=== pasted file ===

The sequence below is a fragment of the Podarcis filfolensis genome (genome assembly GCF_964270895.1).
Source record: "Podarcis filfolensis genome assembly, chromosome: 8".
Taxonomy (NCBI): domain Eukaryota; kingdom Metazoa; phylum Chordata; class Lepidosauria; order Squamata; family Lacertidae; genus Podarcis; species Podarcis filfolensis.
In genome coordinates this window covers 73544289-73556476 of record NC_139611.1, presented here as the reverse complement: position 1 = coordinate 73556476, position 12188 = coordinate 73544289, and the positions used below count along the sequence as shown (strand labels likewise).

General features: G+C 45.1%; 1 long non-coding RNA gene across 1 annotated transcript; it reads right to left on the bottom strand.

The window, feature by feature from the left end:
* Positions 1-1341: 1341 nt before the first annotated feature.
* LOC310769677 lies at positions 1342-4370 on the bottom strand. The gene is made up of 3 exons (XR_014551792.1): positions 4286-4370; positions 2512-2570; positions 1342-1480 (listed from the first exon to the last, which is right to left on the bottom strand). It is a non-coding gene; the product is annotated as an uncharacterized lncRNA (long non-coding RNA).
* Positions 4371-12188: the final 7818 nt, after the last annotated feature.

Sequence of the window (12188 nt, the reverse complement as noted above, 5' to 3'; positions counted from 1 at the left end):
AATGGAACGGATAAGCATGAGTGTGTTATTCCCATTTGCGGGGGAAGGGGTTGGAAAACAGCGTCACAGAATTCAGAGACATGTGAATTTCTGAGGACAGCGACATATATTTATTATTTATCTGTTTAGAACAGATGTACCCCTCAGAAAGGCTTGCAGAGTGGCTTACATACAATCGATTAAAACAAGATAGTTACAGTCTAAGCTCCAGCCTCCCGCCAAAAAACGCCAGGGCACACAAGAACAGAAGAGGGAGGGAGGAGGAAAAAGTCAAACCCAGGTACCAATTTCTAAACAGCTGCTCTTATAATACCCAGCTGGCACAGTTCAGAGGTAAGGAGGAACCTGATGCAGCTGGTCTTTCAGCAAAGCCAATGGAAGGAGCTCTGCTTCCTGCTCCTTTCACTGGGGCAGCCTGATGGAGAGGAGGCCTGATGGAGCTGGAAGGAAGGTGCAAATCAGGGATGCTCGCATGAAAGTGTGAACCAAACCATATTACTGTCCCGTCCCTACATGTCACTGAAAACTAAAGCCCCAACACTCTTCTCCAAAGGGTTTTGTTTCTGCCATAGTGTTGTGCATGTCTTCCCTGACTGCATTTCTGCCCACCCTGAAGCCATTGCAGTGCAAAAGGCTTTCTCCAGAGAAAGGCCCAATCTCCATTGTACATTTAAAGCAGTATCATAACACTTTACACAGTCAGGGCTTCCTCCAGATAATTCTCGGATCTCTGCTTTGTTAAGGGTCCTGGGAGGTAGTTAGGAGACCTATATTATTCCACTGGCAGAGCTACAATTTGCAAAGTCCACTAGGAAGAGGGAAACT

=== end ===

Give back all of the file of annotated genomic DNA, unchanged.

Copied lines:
The sequence below is a fragment of the Podarcis filfolensis genome (genome assembly GCF_964270895.1).
Source record: "Podarcis filfolensis genome assembly, chromosome: 8".
Taxonomy (NCBI): domain Eukaryota; kingdom Metazoa; phylum Chordata; class Lepidosauria; order Squamata; family Lacertidae; genus Podarcis; species Podarcis filfolensis.
In genome coordinates this window covers 73544289-73556476 of record NC_139611.1, presented here as the reverse complement: position 1 = coordinate 73556476, position 12188 = coordinate 73544289, and the positions used below count along the sequence as shown (strand labels likewise).

General features: G+C 45.1%; 1 long non-coding RNA gene across 1 annotated transcript; it reads right to left on the bottom strand.

The window, feature by feature from the left end:
* Positions 1-1341: 1341 nt before the first annotated feature.
* LOC310769677 lies at positions 1342-4370 on the bottom strand. The gene is made up of 3 exons (XR_014551792.1): positions 4286-4370; positions 2512-2570; positions 1342-1480 (listed from the first exon to the last, which is right to left on the bottom strand). It is a non-coding gene; the product is annotated as an uncharacterized lncRNA (long non-coding RNA).
* Positions 4371-12188: the final 7818 nt, after the last annotated feature.

Sequence of the window (12188 nt, the reverse complement as noted above, 5' to 3'; positions counted from 1 at the left end):
AATGGAACGGATAAGCATGAGTGTGTTATTCCCATTTGCGGGGGAAGGGGTTGGAAAACAGCGTCACAGAATTCAGAGACATGTGAATTTCTGAGGACAGCGACATATATTTATTATTTATCTGTTTAGAACAGATGTACCCCTCAGAAAGGCTTGCAGAGTGGCTTACATACAATCGATTAAAACAAGATAGTTACAGTCTAAGCTCCAGCCTCCCGCCAAAAAACGCCAGGGCACACAAGAACAGAAGAGGGAGGGAGGAGGAAAAAGTCAAACCCAGGTACCAATTTCTAAACAGCTGCTCTTATAATACCCAGCTGGCACAGTTCAGAGGTAAGGAGGAACCTGATGCAGCTGGTCTTTCAGCAAAGCCAATGGAAGGAGCTCTGCTTCCTGCTCCTTTCACTGGGGCAGCCTGATGGAGAGGAGGCCTGATGGAGCTGGAAGGAAGGTGCAAATCAGGGATGCTCGCATGAAAGTGTGAACCAAACCATATTACTGTCCCGTCCCTACATGTCACTGAAAACTAAAGCCCCAACACTCTTCTCCAAAGGGTTTTGTTTCTGCCATAGTGTTGTGCATGTCTTCCCTGACTGCATTTCTGCCCACCCTGAAGCCATTGCAGTGCAAAAGGCTTTCTCCAGAGAAAGGCCCAATCTCCATTGTACATTTAAAGCAGTATCATAACACTTTACACAGTCAGGGCTTCCTCCAGATAATTCTCGGATCTCTGCTTTGTTAAGGGTCCTGGGAGGTAGTTAGGAGACCTATATTATTCCACTGGCAGAGCTACAATTTGCAAAGTCCACTAGGAAGAGGGAAACT